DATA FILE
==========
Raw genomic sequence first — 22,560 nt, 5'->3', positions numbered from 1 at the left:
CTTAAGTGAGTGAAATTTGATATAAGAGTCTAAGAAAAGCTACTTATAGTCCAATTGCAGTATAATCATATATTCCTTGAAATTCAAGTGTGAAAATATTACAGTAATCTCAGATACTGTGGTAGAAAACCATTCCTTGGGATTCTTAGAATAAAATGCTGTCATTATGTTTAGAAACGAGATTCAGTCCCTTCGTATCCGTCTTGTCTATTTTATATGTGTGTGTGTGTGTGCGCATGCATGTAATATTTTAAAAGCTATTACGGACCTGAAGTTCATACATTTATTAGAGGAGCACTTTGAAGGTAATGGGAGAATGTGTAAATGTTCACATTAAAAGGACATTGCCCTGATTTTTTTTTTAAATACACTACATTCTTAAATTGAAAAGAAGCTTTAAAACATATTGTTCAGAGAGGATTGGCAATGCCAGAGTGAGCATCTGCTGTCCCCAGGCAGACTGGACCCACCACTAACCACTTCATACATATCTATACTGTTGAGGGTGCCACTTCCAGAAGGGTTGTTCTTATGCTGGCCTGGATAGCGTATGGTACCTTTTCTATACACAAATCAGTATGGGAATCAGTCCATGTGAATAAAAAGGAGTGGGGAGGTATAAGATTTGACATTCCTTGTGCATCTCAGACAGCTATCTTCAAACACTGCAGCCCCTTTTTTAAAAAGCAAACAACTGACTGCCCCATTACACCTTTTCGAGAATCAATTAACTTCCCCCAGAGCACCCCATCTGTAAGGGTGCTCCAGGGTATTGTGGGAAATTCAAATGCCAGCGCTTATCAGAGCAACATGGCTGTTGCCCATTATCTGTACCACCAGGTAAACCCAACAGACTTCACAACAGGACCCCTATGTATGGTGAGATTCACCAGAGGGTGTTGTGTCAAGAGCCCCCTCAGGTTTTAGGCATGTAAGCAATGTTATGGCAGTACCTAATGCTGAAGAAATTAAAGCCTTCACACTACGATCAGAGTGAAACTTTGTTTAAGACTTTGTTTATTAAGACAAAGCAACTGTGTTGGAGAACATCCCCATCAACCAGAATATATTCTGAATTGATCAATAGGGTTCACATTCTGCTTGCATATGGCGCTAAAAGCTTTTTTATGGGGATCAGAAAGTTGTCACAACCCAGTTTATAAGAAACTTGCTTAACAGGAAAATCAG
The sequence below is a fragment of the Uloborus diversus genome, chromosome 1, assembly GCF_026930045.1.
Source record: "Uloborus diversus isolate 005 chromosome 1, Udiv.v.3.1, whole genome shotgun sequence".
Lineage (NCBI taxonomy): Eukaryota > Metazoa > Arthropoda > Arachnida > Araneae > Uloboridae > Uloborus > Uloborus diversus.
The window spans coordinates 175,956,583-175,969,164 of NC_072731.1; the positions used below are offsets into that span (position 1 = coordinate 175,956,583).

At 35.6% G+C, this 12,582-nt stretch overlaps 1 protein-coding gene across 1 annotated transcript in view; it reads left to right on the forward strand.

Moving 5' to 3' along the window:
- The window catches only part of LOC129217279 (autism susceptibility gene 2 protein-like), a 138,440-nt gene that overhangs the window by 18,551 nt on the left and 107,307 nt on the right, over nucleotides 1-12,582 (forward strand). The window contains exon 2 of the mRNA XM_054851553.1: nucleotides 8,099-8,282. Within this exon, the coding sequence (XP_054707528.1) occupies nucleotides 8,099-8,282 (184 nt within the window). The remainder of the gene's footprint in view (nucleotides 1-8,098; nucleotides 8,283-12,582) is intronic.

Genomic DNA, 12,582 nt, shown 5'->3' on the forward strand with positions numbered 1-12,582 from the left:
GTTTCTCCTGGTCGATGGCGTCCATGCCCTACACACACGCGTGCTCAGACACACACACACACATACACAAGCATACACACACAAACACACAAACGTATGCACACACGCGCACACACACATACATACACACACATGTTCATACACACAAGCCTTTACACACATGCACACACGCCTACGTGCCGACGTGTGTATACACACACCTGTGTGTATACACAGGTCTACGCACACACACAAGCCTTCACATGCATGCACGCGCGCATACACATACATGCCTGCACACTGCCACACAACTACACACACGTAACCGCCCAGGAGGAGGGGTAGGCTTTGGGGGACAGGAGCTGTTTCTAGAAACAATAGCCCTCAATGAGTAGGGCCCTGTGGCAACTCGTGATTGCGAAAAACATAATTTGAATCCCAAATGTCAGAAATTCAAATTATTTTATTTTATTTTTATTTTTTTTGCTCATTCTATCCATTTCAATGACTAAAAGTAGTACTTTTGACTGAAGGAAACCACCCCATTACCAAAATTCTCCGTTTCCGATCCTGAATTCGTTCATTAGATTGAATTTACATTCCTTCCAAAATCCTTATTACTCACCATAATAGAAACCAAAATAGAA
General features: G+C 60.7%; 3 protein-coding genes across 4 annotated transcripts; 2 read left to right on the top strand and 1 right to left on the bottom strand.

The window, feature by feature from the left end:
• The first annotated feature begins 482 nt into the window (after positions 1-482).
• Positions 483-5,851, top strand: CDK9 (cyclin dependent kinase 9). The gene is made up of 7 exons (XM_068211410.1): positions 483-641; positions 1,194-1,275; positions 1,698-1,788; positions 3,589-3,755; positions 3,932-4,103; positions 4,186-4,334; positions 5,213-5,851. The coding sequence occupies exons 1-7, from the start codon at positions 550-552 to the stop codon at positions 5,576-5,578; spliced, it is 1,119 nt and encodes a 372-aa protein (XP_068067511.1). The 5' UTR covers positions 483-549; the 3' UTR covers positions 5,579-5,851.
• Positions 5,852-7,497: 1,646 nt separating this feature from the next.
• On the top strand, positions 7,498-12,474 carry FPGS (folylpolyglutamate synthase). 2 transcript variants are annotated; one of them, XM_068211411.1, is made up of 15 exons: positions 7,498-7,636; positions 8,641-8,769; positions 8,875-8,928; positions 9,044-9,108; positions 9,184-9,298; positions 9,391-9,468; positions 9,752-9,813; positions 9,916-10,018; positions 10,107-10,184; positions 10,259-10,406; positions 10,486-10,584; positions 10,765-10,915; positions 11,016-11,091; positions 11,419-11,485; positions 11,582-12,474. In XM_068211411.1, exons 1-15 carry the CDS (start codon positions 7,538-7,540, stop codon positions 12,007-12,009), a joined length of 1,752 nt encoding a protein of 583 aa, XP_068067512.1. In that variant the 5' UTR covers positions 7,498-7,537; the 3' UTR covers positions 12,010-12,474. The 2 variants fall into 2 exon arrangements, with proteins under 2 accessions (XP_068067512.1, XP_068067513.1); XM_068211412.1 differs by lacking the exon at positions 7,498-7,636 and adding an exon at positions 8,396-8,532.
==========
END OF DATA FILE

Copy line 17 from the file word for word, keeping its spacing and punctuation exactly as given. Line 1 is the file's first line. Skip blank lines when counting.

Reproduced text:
• On the top strand, positions 7,498-12,474 carry FPGS (folylpolyglutamate synthase). 2 transcript variants are annotated; one of them, XM_068211411.1, is made up of 15 exons: positions 7,498-7,636; positions 8,641-8,769; positions 8,875-8,928; positions 9,044-9,108; positions 9,184-9,298; positions 9,391-9,468; positions 9,752-9,813; positions 9,916-10,018; positions 10,107-10,184; positions 10,259-10,406; positions 10,486-10,584; positions 10,765-10,915; positions 11,016-11,091; positions 11,419-11,485; positions 11,582-12,474. In XM_068211411.1, exons 1-15 carry the CDS (start codon positions 7,538-7,540, stop codon positions 12,007-12,009), a joined length of 1,752 nt encoding a protein of 583 aa, XP_068067512.1. In that variant the 5' UTR covers positions 7,498-7,537; the 3' UTR covers positions 12,010-12,474. The 2 variants fall into 2 exon arrangements, with proteins under 2 accessions (XP_068067512.1, XP_068067513.1); XM_068211412.1 differs by lacking the exon at positions 7,498-7,636 and adding an exon at positions 8,396-8,532.